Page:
Back in December I moved my blog to Hugo running AWS, and of course I blogged about in Ch-Ch-Ch-Changes. After that move, I lost some of the visibility into my blogs operations that Azure provided. Worse, I did not have enough visbility into my blogs costs. Not that it is running that expensive, but even after tagging my resources, customizing my reports, I really didn’t have the transparency I wanted.
So, as most modern people with problems do - I turned to the Great Google to ask for help. Fast forward a few dozen blog posts, product reviews, horribly annoying videos that just started playing on the pages I visit, and I decided S3Stat was my new log analyzer for my blog. I could go into all types of methodically selected criteria, with objective scores weigted with meticulous care, but in reality, it came down to a few key reasons:
- It worked with the S3 produced logs from AWS
- It provided all the metrics I thought I really cared about - hits and bytes transferred
- It provided me aggregate metrics that are what I really care about - cost
- It is easy. Let me repeat that - It is easy! I hate working on the plumbing on my site, and this was easy enough that I kept thinking I did something wrong. (hint: I didn’t - it was that easy)
- It is cheap. They have a cheap plan for $10/month that is great for someone hosting many sites, or making money on their blog.
- They have a graph in their logo - therefore they must know something about metrics. Already, not a real reason, but I wanted to give there logo a showplace high on the post
But that was more than 5 times my blogs monthly run rate (inclusive of CDN, storage, usage, health checks, and DNS). That is when their secret costing weapon comes in. They call it The Cheap Bastard Plan, and I am telling you that I am one such cheap bastard. They provide the service to me for free, and I share how generous they are being to me. I would call it a fair deal - but their product is really good. Don’t believe, lets look at the evidence.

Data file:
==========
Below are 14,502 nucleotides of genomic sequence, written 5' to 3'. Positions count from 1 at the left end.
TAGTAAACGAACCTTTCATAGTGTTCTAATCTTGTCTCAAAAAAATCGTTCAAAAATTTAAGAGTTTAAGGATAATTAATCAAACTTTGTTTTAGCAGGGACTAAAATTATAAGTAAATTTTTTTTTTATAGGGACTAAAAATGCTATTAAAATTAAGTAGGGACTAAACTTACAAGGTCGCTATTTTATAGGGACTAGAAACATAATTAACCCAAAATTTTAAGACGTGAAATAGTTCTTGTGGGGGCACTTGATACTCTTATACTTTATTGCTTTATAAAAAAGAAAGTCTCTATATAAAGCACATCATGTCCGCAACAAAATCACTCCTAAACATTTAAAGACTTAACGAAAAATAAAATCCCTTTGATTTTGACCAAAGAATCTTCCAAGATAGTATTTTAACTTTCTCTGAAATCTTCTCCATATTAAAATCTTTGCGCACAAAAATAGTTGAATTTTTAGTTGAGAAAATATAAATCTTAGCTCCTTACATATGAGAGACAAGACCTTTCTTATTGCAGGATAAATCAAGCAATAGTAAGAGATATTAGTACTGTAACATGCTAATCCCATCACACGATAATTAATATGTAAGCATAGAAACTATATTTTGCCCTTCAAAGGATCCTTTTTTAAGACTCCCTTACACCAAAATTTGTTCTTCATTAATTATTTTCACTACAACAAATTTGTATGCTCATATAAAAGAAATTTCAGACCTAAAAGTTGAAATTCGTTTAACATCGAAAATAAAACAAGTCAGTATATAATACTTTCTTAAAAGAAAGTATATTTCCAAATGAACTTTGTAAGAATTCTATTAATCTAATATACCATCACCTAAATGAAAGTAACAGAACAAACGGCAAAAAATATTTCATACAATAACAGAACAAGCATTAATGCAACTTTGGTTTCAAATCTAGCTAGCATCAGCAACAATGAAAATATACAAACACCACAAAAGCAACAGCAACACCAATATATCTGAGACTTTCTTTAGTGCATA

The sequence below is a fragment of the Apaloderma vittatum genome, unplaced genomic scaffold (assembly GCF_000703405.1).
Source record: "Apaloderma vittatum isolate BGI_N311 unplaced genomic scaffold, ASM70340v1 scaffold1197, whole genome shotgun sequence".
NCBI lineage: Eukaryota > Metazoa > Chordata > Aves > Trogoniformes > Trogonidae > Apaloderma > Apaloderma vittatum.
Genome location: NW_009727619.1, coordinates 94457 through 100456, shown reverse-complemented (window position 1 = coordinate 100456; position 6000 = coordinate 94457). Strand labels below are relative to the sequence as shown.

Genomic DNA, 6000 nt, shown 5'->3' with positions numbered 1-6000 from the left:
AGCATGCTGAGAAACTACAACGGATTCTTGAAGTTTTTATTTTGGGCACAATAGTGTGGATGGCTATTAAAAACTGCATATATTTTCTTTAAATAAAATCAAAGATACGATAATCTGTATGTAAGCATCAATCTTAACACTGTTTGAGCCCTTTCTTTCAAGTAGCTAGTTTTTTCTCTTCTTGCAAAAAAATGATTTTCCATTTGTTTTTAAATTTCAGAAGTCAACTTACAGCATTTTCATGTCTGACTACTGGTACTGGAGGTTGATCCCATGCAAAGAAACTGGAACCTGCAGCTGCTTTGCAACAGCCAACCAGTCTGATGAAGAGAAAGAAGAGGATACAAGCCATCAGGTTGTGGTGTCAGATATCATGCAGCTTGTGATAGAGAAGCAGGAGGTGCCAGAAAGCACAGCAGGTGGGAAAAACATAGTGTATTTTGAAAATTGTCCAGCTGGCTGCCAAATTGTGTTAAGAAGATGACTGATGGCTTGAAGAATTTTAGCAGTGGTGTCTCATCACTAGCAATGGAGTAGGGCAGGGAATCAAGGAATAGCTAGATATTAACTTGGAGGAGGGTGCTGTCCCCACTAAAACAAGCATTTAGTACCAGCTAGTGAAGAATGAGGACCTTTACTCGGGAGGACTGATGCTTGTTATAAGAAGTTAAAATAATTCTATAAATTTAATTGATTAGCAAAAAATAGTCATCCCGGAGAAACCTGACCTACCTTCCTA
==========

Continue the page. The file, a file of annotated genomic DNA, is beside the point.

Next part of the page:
The overview tab summarizes the core information I want all in one place.
I like to look at my status codes. Yeah - I am that kind of geek.
I like to know where my readers are from.
Finally, I like to know what browsers people are using to read my blog. Or in this months case, watching how Amazon’s CDN skewed all my results.
Now - it is true that beggers can’t be choosers, but the one feature I wish I had in S3Stat is filtering. I would love to filter out systemic calls like the AWS CDN, robots.txt, and any bots. However, for the price they are allowing this deadbeat to use their product, I will not complain too loudly.
In the end, S3Stat makes a great product. It does what I want. It does it really well. It cost me some time and a few bytes to write about their product in order to use in. Whats even better, is that I can use S3Stat in a months time to determine how much this blog post is actually costing me. That’s a level of detail I never had before - a cost estimate per page. That information is on the Files tab - with the top 10 costing files on the Overview tab. As I said - the core information I want all in one place.
If you are using S3 for web hosting, want detailed metrics on all your backed up NAS files, or just want visibility into S3 costing, I think S3Stat is a good option. For me, they were the perfect fit (see the reasons above). If you are looking around like I was, try them out. Besides, now you can find out just how much you are spending for backing up that ultra-high definition directors cut special edition of Battlefield Earth with 20 extra minutes of scrolling credits. I’m not judging, but at least you can find out how much it costs to keep that movie around.
Find out for yourself - click the logo and go.